This season the Tampa Bay Buccaneers added two full-time female coaches to its staff—a league record. The pattern looks promising, but the reality is, the presence of female coaches in football is still shaky. Of the five women to ever coach in the NFL, Sowers—who is also the league’s first and only openly LGBTQ coach—is the only one to have lasted more than a single season.

“In my opinion it’s a societal issue, it’s not just an NFL issue,” Sowers says. “It’s this crazy power dynamic that we have with this society: We think that women are submissive to men. We fear the idea of femininity. We say, ‘Oh, you hit like a girl.’ I think the time is coming when we’re going to see more and more people feeling that they can be authentic and be themselves.”

She’s looking forward to the day when she’s no longer asked how the guys on the team treat her as a woman leading men. Implication: Male pro athletes will not seriously respect a coach who’s a girl. “The truth is, women have been teaching men for years,” she says. “That’s what coaching is—it’s leading people.”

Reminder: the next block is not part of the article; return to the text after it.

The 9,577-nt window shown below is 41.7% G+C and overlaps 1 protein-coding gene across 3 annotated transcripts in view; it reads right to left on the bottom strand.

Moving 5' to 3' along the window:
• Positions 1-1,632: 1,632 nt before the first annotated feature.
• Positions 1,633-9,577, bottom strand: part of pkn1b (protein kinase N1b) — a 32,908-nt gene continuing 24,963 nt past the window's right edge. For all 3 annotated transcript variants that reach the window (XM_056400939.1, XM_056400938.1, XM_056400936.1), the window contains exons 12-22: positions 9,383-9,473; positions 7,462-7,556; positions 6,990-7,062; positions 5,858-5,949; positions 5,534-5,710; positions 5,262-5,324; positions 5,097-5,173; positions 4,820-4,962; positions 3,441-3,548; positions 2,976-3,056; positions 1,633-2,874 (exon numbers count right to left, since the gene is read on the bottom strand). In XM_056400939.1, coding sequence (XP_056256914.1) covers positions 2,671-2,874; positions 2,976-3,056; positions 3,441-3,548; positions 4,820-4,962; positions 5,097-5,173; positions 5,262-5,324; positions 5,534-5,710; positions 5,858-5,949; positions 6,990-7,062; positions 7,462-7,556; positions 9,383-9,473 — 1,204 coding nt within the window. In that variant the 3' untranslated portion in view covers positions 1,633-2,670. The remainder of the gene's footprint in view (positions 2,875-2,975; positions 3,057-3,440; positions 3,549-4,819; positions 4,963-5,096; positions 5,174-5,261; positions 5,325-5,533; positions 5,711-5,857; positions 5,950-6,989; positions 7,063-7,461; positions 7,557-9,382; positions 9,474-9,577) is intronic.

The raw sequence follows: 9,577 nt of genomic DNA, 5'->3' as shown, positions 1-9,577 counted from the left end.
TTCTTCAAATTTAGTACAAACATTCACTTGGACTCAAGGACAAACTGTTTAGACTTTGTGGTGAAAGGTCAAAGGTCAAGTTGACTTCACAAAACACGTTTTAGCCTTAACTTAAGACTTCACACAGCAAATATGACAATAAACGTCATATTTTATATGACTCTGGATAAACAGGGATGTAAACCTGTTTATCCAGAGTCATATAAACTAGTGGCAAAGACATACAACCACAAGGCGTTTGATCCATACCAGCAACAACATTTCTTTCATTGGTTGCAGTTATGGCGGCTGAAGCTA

The Future Is…Free of Gender Stereotypes

Sowers may just be one coach in the league—but seeing her on the sidelines is proof for the little girls out there: Football is for girls too. “I actually had to explain to my niece when she was three years old that boys also play football,” Sowers says with a laugh. “She thought that girls only played football because that’s all she saw.”

Finding real equality in sports isn’t just about girls being able to try out for the football team. It’s also about boys being able to go to school wearing Megan Rapinoe jerseys without it being a thing, Sowers says. “It’s about knowing boys can look up to women. Men are not superior—it’s not about striving to be like a man. It’s about striving to be like whoever it is you want to be like regardless of their gender.”

When the next generation of future coaches is looking for a role model, girls—and boys—will want to be just like Coach Sowers.

To the U.S. Women’s Soccer Team, a Love Letter

Never has a group of women been so bold in their success—so out in their success—as the U.S. Women’s Soccer Team. Individually these 23 women are top-of-their-game athletes, but put them together on the world stage and they are a force of nature. Basically, they’re the girl gang 2019 needs.